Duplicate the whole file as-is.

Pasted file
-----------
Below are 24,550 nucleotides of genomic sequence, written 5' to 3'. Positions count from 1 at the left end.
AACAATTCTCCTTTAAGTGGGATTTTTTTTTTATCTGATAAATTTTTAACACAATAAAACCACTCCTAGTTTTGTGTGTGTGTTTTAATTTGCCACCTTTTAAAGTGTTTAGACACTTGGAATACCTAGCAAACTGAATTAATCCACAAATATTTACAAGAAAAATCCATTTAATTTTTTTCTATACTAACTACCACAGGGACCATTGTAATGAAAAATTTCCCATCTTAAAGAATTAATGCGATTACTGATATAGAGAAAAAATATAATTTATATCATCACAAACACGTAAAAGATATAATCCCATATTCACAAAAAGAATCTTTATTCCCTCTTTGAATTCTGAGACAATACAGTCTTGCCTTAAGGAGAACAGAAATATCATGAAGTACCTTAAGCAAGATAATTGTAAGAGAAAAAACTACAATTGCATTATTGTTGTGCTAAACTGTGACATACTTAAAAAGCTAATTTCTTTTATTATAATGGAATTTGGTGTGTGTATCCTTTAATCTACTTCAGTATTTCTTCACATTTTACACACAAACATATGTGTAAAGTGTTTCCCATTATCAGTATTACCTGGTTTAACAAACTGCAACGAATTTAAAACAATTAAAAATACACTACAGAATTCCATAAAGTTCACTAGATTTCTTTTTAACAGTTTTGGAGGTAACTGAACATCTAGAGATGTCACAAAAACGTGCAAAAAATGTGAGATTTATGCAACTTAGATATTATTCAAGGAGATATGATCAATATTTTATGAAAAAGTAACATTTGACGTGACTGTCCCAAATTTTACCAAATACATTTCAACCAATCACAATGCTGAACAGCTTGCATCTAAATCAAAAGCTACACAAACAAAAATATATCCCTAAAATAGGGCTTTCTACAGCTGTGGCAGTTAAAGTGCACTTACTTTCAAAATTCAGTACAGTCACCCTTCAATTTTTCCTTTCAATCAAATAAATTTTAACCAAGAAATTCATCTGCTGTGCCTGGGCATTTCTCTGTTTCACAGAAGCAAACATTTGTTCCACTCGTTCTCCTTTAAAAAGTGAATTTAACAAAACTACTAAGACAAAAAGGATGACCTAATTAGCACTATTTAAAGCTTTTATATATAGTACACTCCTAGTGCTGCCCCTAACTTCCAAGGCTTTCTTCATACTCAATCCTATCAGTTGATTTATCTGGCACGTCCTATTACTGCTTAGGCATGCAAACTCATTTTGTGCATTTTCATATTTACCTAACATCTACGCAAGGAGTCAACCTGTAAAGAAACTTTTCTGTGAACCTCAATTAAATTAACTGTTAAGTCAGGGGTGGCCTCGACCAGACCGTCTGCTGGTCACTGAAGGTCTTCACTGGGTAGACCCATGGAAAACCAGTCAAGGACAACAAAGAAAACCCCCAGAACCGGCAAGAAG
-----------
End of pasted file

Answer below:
Below are 24,550 nucleotides of genomic sequence, written 5' to 3'. Positions count from 1 at the left end.
AACAATTCTCCTTTAAGTGGGATTTTTTTTTTATCTGATAAATTTTTAACACAATAAAACCACTCCTAGTTTTGTGTGTGTGTTTTAATTTGCCACCTTTTAAAGTGTTTAGACACTTGGAATACCTAGCAAACTGAATTAATCCACAAATATTTACAAGAAAAATCCATTTAATTTTTTTCTATACTAACTACCACAGGGACCATTGTAATGAAAAATTTCCCATCTTAAAGAATTAATGCGATTACTGATATAGAGAAAAAATATAATTTATATCATCACAAACACGTAAAAGATATAATCCCATATTCACAAAAAGAATCTTTATTCCCTCTTTGAATTCTGAGACAATACAGTCTTGCCTTAAGGAGAACAGAAATATCATGAAGTACCTTAAGCAAGATAATTGTAAGAGAAAAAACTACAATTGCATTATTGTTGTGCTAAACTGTGACATACTTAAAAAGCTAATTTCTTTTATTATAATGGAATTTGGTGTGTGTATCCTTTAATCTACTTCAGTATTTCTTCACATTTTACACACAAACATATGTGTAAAGTGTTTCCCATTATCAGTATTACCTGGTTTAACAAACTGCAACGAATTTAAAACAATTAAAAATACACTACAGAATTCCATAAAGTTCACTAGATTTCTTTTTAACAGTTTTGGAGGTAACTGAACATCTAGAGATGTCACAAAAACGTGCAAAAAATGTGAGATTTATGCAACTTAGATATTATTCAAGGAGATATGATCAATATTTTATGAAAAAGTAACATTTGACGTGACTGTCCCAAATTTTACCAAATACATTTCAACCAATCACAATGCTGAACAGCTTGCATCTAAATCAAAAGCTACACAAACAAAAATATATCCCTAAAATAGGGCTTTCTACAGCTGTGGCAGTTAAAGTGCACTTACTTTCAAAATTCAGTACAGTCACCCTTCAATTTTTCCTTTCAATCAAATAAATTTTAACCAAGAAATTCATCTGCTGTGCCTGGGCATTTCTCTGTTTCACAGAAGCAAACATTTGTTCCACTCGTTCTCCTTTAAAAAGTGAATTTAACAAAACTACTAAGACAAAAAGGATGACCTAATTAGCACTATTTAAAGCTTTTATATATAGTACACTCCTAGTGCTGCCCCTAACTTCCAAGGCTTTCTTCATACTCAATCCTATCAGTTGATTTATCTGGCACGTCCTATTACTGCTTAGGCATGCAAACTCATTTTGTGCATTTTCATATTTACCTAACATCTACGCAAGGAGTCAACCTGTAAAGAAACTTTTCTGTGAACCTCAATTAAATTAACTGTTAAGTCAGGGGTGGCCTCGACCAGACCGTCTGCTGGTCACTGAAGGTCTTCACTGGGTAGACCCATGGAAAACCAGTCAAGGACAACAAAGAAAACCCCCAGAACCGGCAAGAAG